Wyoming legislation banning the recognition of out-of-state same-sex marriages was killed by the state’s Senate on Wednesday as lawmakers failed to approve changes to the bill that, as reported on earlier in the week, would remove all mention of how the state should handle civil unions performed in other jurisdictions.
From On Top Magazine:
Senators rejected the legislation with a narrow 16 to 14 vote, ending weeks of negotiations between the two chambers and a heated debate.
The bill won a narrow 31 to 28 victory in the House, earlier in the day.
Both chambers had previously approved differing versions of the bill.
Wednesday’s version stripped out a provision that would guarantee gay and lesbian couples in out-of-state civil unions access to Wyoming courts to get a divorce or for other disputes.
Wednesday’s vote was the latest defeat for social conservatives who had pinned their hopes on the Legislature’s recently-elected Republican majority.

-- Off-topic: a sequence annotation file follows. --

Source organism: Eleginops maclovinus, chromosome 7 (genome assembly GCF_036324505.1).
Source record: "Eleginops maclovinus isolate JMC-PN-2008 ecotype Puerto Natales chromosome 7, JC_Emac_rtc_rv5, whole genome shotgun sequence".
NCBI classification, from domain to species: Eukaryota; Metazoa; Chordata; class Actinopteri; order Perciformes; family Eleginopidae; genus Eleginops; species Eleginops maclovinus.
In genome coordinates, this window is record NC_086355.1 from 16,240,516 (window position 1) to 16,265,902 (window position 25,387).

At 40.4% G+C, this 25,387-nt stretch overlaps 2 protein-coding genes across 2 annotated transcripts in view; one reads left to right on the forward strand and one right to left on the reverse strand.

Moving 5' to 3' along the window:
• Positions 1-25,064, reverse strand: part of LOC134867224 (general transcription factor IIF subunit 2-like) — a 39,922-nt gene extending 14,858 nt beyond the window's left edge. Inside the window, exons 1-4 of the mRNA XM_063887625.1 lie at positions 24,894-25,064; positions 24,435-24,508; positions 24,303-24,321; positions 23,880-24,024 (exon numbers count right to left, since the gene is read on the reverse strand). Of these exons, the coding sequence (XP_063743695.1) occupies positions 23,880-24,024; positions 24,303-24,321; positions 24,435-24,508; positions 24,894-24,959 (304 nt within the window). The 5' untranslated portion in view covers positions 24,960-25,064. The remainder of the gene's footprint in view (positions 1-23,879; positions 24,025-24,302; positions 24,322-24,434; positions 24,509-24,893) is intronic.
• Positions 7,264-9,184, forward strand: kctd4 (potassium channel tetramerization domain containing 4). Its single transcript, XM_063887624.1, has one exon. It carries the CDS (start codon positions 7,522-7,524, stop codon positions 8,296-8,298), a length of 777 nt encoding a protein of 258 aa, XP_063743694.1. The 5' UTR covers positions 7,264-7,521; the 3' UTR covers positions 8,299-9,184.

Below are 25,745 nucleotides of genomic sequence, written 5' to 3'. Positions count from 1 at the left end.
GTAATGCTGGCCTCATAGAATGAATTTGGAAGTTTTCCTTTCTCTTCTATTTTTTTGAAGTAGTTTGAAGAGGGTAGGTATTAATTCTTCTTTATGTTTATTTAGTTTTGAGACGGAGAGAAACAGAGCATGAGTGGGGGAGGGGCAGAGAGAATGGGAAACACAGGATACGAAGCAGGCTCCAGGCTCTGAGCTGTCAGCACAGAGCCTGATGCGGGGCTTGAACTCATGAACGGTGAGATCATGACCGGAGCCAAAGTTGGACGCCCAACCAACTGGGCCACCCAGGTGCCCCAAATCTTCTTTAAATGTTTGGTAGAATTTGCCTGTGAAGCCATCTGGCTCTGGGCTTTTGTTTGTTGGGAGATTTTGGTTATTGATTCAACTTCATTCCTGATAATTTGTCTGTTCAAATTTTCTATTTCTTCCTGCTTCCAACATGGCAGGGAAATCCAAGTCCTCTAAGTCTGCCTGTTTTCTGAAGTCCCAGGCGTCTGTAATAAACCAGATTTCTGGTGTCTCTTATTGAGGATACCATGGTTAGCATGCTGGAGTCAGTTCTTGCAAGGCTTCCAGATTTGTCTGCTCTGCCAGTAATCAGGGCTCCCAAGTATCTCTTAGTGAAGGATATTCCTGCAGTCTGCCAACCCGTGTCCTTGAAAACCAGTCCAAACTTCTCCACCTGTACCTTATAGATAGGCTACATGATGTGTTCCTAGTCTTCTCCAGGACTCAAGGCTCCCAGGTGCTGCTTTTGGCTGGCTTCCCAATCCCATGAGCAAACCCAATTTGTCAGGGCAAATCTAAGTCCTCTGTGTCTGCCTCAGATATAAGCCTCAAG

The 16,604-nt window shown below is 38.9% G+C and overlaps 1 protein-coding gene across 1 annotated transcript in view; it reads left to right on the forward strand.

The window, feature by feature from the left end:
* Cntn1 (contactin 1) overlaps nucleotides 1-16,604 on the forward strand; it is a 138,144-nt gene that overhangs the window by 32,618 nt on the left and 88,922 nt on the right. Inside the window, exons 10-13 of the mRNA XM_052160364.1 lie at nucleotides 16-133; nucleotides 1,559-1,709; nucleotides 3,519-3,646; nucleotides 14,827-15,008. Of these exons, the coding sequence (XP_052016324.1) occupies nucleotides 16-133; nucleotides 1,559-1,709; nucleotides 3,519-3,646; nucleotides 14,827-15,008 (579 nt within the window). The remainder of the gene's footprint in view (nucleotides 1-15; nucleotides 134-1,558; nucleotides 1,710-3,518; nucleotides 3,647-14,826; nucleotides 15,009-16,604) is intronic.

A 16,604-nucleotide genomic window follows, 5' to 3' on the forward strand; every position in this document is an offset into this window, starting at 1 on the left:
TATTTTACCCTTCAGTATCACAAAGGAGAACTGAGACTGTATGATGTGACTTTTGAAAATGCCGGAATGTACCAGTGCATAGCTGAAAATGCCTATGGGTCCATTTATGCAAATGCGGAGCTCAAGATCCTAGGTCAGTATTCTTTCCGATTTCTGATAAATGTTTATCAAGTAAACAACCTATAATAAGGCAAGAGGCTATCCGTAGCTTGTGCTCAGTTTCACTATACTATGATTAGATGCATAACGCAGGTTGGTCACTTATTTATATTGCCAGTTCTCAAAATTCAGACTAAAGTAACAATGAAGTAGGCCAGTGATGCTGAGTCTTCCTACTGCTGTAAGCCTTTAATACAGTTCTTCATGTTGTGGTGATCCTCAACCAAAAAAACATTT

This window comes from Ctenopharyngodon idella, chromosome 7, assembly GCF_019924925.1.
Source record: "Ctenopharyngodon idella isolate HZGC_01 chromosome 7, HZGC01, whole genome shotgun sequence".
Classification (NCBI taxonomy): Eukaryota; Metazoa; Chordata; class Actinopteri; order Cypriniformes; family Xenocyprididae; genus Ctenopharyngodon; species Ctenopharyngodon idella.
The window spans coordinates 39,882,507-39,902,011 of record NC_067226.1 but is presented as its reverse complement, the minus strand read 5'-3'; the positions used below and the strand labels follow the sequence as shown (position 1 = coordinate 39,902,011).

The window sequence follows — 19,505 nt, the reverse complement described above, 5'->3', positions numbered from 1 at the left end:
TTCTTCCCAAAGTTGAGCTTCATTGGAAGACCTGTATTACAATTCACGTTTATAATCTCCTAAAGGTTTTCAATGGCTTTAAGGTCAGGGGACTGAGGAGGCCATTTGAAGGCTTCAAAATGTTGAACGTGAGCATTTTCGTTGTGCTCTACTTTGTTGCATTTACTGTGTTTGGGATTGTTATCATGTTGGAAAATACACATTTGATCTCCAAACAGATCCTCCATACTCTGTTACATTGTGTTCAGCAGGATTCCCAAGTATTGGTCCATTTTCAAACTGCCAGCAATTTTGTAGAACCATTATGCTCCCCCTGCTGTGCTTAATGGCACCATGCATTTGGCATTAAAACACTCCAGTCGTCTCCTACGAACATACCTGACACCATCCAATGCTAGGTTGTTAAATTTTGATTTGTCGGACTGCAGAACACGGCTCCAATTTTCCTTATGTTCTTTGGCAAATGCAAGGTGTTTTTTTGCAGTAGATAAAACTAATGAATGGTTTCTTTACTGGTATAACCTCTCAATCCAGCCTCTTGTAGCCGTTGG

Wyoming already has a statutory ban on gay marriage due to a law dating back to territorial days. It specifies marriages carried out within the state can only be between one man and one woman. However, the current law does not expressly prevent the state from recognizing same-sex marriages from other jurisdictions.
Conservative Wyoming lawmakers have sort remedies to this perceived inconsistency. Yet, how the state deals with civil unions has been a key sticking point with some legislators wanting a ban on recognition of out-of-state civil unions and others saying that their must be court access for those in such partnerships who move to the state and then want their partnerships dissolved.
Last week, a constitutional amendment designed to bar recognition of all same-sex unions was also killed.
- Wyoming Panel Nixes Tackling Civil Unions in Anti-Gay Marriage Bill
- Wyoming Senate Advances Constitutional Ban on Same-Sex Marriage
Photo used under the Creative Commons Attribution License, with thanks to Jeff Belmonte.